Type: Blended Scotch Whisky
The first thing I noticed about this was the retro-style bottle and label. That was interesting and turned out to be a premonition of sorts. The second thing I noticed was the Cadenhead’s name, which to me, and I know a fair number of fellow enthusiasts, is a sure sign of quality. The third thing I noticed was that the blend was married in Oloroso sherry casks. The last thing I noticed was the shop worker grabbing a mop for the drool pool quickly building at my feet (Ed. note…ewwwww). There has been a rumour whispered to me that Benrinnes makes up a portion of this blend as well. Hopefully they will release and confirm the parts that make up this blend.
In the glass it shows as a dark brown, almost the colour of cola with ice that has melted away. Medium legs initially both in width and length and coats the glass fairly nicely.
Nose: On the initial nose the sherry influence comes through. It shows up like musty/dusty style Oloroso. I get the scent of those 5 cent Cola bottle candies. The fruits start showing up a little deeper. Figs and raisins. The nose comes close to an almost Campbelltown funk. Not heavy at all, but a slight touch of smoke. Could be barrel usage but the nose is earthy, dunnage floor like. Maybe a bit of baking spice at the tail end of a big whiff. For a blend of grain and malt and at a decent price point this nose is very interesting and punches above its weight big time.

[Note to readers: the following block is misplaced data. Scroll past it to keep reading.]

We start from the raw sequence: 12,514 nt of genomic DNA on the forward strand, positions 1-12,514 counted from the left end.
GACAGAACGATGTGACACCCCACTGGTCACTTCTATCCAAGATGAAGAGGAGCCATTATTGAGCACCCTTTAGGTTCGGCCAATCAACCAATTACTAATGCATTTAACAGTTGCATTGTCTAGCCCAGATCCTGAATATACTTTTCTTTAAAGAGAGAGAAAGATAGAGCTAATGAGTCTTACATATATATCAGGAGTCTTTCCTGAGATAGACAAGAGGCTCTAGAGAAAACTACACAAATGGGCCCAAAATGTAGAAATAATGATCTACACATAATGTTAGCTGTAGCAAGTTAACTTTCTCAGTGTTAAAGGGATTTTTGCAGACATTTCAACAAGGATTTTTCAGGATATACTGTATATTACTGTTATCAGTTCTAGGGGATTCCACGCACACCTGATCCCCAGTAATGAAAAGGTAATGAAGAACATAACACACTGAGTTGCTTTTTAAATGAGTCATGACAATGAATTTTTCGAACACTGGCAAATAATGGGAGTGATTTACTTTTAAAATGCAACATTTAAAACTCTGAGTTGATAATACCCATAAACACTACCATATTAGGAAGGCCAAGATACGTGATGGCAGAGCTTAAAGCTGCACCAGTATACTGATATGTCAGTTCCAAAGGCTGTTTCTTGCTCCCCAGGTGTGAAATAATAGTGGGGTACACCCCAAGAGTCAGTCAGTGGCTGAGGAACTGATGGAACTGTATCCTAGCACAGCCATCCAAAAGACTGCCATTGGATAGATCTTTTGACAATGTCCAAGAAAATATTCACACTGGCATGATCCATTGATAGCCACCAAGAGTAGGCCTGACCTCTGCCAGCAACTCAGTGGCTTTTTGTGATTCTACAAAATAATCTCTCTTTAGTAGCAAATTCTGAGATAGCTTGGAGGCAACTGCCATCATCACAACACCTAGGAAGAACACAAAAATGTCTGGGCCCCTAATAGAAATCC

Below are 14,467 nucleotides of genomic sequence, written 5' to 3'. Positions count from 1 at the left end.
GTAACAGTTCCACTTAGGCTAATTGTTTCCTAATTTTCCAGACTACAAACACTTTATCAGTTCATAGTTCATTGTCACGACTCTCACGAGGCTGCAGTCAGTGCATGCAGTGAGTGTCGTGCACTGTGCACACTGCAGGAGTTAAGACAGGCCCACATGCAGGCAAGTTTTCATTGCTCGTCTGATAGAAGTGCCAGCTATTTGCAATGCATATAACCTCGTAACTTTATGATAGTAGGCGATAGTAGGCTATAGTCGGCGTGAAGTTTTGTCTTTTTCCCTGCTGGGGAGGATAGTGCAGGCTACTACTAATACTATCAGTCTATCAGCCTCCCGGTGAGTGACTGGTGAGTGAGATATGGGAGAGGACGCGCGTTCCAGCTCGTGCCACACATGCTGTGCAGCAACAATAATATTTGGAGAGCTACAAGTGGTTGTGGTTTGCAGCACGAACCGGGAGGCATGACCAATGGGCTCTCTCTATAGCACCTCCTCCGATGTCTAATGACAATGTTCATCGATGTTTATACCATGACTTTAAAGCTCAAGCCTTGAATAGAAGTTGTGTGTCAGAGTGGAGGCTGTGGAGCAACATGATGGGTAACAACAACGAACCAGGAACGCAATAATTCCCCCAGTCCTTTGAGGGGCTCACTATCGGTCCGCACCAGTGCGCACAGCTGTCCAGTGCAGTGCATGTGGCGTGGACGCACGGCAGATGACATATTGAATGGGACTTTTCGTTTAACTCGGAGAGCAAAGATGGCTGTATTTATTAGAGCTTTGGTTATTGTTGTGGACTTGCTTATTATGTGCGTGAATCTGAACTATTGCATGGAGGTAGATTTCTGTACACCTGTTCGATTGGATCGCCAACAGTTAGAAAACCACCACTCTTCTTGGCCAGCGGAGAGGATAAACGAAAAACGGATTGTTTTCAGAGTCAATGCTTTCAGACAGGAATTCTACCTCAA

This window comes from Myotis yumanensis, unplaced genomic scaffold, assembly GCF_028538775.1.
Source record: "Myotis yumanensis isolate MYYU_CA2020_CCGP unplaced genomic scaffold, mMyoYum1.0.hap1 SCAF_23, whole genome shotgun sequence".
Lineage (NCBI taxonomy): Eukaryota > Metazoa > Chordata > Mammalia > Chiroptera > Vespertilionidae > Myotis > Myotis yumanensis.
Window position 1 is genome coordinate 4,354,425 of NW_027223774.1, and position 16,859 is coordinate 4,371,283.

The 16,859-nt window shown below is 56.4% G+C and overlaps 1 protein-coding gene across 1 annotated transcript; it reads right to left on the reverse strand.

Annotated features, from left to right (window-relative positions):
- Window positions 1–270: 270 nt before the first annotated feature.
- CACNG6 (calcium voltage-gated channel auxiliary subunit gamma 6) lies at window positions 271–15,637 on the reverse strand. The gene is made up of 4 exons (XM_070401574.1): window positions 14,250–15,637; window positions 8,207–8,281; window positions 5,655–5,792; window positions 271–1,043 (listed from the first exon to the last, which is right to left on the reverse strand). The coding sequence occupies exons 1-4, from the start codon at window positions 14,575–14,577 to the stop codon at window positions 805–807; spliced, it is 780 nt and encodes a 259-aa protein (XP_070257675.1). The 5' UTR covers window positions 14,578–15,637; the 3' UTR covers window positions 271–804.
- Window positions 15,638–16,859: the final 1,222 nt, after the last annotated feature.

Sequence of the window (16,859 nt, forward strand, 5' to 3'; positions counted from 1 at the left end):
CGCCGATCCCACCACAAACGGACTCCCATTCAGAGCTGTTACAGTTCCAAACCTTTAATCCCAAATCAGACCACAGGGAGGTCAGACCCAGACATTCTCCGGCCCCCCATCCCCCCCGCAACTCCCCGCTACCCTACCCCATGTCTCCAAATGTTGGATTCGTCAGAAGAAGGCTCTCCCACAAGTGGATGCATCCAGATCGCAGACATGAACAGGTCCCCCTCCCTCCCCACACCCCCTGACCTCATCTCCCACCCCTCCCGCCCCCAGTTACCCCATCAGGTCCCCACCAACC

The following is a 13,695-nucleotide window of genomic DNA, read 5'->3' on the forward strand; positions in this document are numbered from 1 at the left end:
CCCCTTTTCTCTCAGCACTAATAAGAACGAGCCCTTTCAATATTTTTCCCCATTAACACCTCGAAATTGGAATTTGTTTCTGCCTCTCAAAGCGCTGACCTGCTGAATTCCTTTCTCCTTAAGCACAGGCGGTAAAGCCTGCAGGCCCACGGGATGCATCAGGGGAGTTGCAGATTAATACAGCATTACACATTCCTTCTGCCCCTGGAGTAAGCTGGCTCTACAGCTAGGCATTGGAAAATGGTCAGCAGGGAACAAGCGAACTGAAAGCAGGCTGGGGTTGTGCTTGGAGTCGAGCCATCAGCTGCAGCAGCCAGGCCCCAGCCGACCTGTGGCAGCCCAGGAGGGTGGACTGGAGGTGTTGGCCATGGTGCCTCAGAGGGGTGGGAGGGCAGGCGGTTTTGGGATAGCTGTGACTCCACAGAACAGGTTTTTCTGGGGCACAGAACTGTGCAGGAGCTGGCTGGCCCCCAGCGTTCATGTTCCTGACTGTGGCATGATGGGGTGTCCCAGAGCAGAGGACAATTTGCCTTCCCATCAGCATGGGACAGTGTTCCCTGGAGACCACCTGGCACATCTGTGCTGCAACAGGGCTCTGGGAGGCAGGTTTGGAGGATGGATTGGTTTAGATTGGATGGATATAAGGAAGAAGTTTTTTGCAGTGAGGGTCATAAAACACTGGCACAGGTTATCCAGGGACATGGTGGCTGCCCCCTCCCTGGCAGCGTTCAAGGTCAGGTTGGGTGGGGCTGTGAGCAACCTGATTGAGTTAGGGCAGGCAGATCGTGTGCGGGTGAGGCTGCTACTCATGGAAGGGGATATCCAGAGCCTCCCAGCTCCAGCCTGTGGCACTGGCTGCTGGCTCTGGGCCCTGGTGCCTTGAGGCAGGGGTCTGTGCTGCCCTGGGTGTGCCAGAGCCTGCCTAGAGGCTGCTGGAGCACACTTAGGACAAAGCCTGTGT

Palate: The initial entry is brighter than the nose foretold. Some grain showing through for sure. After a short bright burst it tames down a bit to get more of what’s expected after that nose. When the full palate is coated, the nutty side of sherry influence show up. A waxiness and heaviness is noticed and it almost turns into a really dank sherry whisky, but then the lighter side of fruits make their case. A touch of red delicious apples with peels on. Some cherry and sultanas with a bit of syrup coating on them. Even some chocolate and cinnamon on the roof of my mouth.
Finish: The finish on this one is intriguing. The spice and brightness perk up but once they start to fade, that nutty, fruity Oloroso is right there and clings for a while. It meets with the bit of spice kick and almost turns to a chocolate covered cherry. It sticks around much longer than I would expect and I am very happy with this surprise. It’s a sherry influence blend that avoids being over sherried and allows all aspects of the whisky to shine through at different times.
This is a blend that I will keep fully stocked in my cabinet as long as it’s available. It’s a delicious, interesting and fulfilling blend that punches above its weight and already changed by sipping it over the course of an hour. I can’t wait to see how it opens up with some time in the bottle. It’s reminiscent of some older style blends I have been lucky enough to try. Cadenheads revived the 7 star to showcase that a blend can be created using their vast array of top quality casks they have maturing in their warehouses and this one hammers the nail on that point.